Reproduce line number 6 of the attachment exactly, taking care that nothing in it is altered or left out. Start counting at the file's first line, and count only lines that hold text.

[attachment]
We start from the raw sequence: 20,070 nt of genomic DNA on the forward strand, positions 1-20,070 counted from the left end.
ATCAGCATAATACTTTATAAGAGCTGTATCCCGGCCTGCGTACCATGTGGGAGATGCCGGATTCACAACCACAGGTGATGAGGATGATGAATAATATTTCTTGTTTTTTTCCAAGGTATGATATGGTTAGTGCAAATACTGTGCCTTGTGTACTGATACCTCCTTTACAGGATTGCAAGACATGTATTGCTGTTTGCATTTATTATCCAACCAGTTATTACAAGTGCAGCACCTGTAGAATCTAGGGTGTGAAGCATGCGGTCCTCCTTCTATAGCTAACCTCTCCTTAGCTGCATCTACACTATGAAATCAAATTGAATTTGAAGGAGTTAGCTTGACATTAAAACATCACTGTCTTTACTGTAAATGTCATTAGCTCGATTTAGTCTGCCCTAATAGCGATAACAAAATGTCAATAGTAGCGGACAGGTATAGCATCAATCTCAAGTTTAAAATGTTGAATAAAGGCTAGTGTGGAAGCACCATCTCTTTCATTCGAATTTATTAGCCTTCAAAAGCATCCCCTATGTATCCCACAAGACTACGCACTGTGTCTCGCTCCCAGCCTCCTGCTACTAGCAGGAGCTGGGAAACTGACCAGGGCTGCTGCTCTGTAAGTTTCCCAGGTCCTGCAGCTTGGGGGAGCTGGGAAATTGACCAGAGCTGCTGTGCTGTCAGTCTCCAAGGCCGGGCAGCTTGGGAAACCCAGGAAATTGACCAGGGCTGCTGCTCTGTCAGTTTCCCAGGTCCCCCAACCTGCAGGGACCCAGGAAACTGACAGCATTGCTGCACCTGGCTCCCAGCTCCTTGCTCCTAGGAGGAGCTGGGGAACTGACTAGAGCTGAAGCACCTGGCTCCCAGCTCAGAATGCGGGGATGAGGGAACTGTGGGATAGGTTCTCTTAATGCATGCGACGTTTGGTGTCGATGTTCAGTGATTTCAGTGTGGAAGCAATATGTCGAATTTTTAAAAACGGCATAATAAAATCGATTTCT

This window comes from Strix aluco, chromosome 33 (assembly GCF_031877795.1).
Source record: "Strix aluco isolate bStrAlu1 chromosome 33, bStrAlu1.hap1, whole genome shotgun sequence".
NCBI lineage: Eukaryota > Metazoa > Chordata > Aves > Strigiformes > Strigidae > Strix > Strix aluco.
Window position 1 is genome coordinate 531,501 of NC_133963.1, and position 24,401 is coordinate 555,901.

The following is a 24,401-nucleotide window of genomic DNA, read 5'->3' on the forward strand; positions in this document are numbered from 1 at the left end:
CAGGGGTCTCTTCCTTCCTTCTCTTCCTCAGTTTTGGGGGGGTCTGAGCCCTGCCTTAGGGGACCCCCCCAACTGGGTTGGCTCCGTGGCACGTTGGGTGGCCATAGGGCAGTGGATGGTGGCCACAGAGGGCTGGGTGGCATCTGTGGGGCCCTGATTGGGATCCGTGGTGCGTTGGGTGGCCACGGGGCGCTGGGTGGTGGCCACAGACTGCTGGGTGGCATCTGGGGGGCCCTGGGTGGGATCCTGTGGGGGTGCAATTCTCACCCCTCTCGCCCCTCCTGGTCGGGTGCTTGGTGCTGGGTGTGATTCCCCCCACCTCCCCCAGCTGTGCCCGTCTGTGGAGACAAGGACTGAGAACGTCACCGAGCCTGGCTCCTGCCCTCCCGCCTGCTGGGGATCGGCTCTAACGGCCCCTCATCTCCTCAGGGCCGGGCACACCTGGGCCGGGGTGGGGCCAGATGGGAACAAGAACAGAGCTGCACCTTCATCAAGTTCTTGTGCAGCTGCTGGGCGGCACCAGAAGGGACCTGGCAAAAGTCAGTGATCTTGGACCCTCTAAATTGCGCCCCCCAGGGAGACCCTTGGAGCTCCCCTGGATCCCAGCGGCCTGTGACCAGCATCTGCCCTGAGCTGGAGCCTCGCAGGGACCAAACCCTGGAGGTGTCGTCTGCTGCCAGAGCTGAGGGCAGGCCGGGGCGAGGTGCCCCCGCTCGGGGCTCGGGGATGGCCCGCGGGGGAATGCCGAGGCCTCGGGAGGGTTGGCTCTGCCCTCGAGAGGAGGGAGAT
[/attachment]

Window position 1 is genome coordinate 531,501 of NC_133963.1, and position 24,401 is coordinate 555,901.